This is easily done:
solve()return a move description string which clearly identifies the move as a solve operation.
execute_move()respond to that clear identification by setting the ‘cheated’ flag in the returned
game_state. The flag will then be propagated to all subsequent game states, even if the user continues fiddling with the game after it is solved.
flash_length()now returns non-zero if
oldstateis not completed and
newstateis, and neither state has the ‘cheated’ flag set.
Puzzle implementations written in this framework are self-testing as far as I could make them.
Textual game and move descriptions, for example, are generated and parsed as part of the normal process of play. Therefore, if you can make moves in the game at all you can be reasonably confident that the mid-end serialisation interface will function correctly and you will be able to save your game. (By contrast, if I'd stuck with a single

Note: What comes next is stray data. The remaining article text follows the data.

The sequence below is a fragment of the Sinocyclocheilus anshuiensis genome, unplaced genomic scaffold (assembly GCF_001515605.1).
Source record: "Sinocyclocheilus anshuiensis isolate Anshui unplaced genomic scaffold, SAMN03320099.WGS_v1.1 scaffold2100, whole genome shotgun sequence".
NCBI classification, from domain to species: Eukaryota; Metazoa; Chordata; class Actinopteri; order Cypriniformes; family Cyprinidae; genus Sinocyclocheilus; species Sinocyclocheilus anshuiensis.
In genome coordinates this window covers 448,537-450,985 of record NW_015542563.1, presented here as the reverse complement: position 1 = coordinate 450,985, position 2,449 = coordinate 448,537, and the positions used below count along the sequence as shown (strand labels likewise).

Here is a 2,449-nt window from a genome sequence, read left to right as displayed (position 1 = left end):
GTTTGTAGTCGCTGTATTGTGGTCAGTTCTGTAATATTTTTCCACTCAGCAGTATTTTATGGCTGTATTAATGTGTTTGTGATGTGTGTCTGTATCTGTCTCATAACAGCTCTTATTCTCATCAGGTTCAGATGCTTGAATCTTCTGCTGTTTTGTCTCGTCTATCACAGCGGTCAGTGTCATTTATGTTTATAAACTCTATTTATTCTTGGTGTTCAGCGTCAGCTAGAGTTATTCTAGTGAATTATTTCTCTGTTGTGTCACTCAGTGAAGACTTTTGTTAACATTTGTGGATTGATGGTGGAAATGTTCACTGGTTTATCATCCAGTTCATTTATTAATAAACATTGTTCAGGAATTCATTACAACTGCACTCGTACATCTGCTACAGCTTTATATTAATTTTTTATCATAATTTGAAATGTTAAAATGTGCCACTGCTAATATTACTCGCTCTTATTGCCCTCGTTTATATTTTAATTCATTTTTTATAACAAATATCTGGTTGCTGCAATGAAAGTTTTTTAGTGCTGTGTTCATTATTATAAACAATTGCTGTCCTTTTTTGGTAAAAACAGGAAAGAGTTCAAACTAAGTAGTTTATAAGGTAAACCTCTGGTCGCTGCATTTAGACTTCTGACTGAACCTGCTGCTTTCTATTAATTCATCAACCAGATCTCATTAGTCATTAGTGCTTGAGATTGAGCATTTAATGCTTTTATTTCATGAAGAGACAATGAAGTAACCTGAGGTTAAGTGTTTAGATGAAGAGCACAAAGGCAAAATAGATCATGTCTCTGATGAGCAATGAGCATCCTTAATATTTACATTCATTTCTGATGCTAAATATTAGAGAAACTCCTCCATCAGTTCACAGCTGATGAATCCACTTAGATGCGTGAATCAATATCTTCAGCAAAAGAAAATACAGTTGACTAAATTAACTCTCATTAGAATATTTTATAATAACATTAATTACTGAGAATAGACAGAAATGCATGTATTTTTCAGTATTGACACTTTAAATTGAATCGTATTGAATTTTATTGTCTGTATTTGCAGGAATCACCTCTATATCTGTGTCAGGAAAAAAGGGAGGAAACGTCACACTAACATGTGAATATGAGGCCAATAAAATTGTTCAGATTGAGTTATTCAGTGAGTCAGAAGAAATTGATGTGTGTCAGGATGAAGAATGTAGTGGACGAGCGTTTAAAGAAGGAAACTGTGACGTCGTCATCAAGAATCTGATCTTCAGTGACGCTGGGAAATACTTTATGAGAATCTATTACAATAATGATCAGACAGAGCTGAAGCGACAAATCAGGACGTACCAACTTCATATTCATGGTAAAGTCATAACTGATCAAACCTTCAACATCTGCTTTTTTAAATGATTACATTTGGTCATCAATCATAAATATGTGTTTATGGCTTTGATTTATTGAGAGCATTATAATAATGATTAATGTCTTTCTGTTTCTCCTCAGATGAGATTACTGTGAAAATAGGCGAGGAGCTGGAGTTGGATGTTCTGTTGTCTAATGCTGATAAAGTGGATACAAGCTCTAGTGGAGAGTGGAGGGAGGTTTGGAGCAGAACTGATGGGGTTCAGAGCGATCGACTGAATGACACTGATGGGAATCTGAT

make_move() function performing the jobs of both
execute_move(), and had separate functions to encode and decode a game state in string form, then those functions would not be used during normal play; so they could have been completely broken, and you'd never know it until you tried to save the game – which would have meant you'd have to test game saving extensively and make sure to test every possible type of game state. As an added bonus, doing it the way I did leads to smaller save files.)
There is one exception to this, which is the string encoding of the
game_ui. Most games do not store anything permanent in the
game_ui, and hence do not need to put anything in its encode and decode functions; but if there is anything in there, you do need to test game loading and saving to ensure those functions work properly.
It's also worth testing undo and redo of all operations, to ensure that the redraw and the animations (if any) work properly. Failing to animate undo properly seems to be a common error.
Other than that, just use your common sense.